Here are a few more pictures of us throughout the site:
The resort has three sections: Tulum, Akumal, and Coba (the last one is where our room is). Akumal is the name of the closest city, while Tulum and Coba are the names of other nearby cities where we will go to visit some Mayan temples. Tulum and Akumal sections are very close to the beach, but from Coba we have to take a tram to get to there. Every time we went to the beach daddy got busy building sand castles for me. He always excavated the sand he needed for the castle leaving behind big holes in the ground. Sometimes waves from the sea would fill out the holes with water, making the sand easier to build with. The following pictures show us playing at the beach and building sand castles:
The weather got chillier at sunset, but mommy always had my jacket ready to keep me warm. We used to stay at the beach as long as there was still enough light for me to play. Here are some pictures of us playing late in the day:
I am sure you wonder how the resort looks like when you look at it from the beach, so here are a couple of pictures that – hopefully – answer that question:
We spent quite a while in the pools, so dedicating one post to them seems appropriate. The resort has two pools: a “quiet” pool and an “activity” pool. We started at the quiet pool because it was closer to our room, but we also spent time in the activity pool. Going up-and-down the stairs is one of my favorite activities, so guess what I did as soon as I discovered stairs going in the pool?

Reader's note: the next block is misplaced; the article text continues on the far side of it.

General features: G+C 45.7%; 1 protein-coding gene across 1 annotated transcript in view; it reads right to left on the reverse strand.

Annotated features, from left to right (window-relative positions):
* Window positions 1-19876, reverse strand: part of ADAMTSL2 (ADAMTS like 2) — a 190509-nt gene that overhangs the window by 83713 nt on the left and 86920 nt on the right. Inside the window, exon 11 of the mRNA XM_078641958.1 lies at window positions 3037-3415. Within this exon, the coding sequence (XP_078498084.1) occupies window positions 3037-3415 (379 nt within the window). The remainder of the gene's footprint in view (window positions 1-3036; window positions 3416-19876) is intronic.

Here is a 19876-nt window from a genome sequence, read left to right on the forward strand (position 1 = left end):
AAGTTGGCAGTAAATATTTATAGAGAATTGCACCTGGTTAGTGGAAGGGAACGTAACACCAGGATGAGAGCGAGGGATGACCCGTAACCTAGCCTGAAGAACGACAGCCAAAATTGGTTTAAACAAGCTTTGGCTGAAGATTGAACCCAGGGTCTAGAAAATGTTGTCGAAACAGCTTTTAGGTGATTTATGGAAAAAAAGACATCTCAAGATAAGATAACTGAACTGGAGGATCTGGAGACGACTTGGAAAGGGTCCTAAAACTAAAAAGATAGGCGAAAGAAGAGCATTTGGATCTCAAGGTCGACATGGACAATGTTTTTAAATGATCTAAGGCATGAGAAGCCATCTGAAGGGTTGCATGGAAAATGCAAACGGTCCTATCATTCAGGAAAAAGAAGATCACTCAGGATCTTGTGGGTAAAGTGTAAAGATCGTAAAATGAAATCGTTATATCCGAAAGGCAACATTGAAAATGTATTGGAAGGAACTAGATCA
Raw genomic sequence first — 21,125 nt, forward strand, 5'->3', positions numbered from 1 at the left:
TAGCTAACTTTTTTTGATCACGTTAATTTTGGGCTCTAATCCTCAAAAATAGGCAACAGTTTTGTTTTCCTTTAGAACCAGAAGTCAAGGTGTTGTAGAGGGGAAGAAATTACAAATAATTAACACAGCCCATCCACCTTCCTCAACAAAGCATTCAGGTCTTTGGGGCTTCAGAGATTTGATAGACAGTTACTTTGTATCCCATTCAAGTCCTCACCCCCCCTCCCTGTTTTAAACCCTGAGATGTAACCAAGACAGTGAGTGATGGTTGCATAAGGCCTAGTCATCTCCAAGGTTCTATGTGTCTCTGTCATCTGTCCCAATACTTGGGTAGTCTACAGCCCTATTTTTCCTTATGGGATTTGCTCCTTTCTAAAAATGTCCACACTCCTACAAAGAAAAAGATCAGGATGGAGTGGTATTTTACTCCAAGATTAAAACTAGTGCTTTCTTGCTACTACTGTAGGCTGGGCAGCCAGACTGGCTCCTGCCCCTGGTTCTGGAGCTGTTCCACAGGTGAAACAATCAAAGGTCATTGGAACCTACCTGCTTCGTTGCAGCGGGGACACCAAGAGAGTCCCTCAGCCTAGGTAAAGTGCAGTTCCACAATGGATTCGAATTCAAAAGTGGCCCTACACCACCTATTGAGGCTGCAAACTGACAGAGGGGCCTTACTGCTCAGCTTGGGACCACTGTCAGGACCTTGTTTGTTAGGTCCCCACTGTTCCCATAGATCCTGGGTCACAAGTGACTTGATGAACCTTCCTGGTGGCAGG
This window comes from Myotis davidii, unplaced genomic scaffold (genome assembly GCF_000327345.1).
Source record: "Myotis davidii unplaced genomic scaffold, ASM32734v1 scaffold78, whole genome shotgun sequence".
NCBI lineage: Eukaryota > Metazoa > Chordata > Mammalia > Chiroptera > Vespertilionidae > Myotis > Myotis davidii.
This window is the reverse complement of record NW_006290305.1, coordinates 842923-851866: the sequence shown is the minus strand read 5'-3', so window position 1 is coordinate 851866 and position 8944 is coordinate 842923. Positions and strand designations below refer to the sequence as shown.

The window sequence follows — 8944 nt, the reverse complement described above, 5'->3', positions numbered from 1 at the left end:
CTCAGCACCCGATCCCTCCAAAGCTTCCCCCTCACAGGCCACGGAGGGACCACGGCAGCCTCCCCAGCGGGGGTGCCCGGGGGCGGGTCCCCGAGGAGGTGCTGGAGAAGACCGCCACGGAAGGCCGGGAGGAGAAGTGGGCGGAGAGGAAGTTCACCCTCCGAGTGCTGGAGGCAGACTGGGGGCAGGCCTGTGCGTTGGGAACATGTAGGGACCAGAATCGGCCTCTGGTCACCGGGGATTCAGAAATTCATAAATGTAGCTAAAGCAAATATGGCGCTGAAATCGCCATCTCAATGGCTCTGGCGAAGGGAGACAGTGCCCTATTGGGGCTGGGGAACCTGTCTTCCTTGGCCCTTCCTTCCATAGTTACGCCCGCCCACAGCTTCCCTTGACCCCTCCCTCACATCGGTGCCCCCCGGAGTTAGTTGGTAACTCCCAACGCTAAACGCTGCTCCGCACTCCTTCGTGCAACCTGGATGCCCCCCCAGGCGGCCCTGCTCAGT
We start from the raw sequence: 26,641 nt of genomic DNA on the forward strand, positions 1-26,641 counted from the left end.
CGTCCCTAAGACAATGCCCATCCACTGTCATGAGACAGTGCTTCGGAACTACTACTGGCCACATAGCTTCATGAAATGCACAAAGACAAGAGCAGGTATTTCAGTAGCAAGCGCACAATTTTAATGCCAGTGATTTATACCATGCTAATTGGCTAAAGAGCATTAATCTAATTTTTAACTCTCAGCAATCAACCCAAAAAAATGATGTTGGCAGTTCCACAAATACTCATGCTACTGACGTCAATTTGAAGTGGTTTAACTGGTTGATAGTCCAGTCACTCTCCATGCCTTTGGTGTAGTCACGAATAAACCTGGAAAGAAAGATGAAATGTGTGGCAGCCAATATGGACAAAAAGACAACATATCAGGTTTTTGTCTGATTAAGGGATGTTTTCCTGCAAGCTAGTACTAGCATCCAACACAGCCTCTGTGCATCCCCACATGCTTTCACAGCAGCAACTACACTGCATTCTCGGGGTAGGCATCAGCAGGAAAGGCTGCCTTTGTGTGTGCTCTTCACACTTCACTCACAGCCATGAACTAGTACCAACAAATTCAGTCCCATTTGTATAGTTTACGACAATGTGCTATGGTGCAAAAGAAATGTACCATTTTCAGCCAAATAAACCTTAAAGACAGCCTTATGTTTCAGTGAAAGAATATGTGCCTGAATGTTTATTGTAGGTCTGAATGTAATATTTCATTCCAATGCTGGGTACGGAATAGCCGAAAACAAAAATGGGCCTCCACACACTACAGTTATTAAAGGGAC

While daddy was taking these pictures, mommy was right next to me making sure that I don’t fall (she even helped me float in the water). Here are some more activities supervised by mommy:
Daddy was more involved in other types of activities, like jumping in the water and taking me to the deeper side of the pools. Here you can see him in action:
Toys were an important part of the pool experience. I made friends who had different (and more interesting) toys than mine and (luckily), they were willing to share. Here I am playing in the quiet pool
Here are a few pictures of me playing with my toys in the activity pool:
And just a few more random pictures: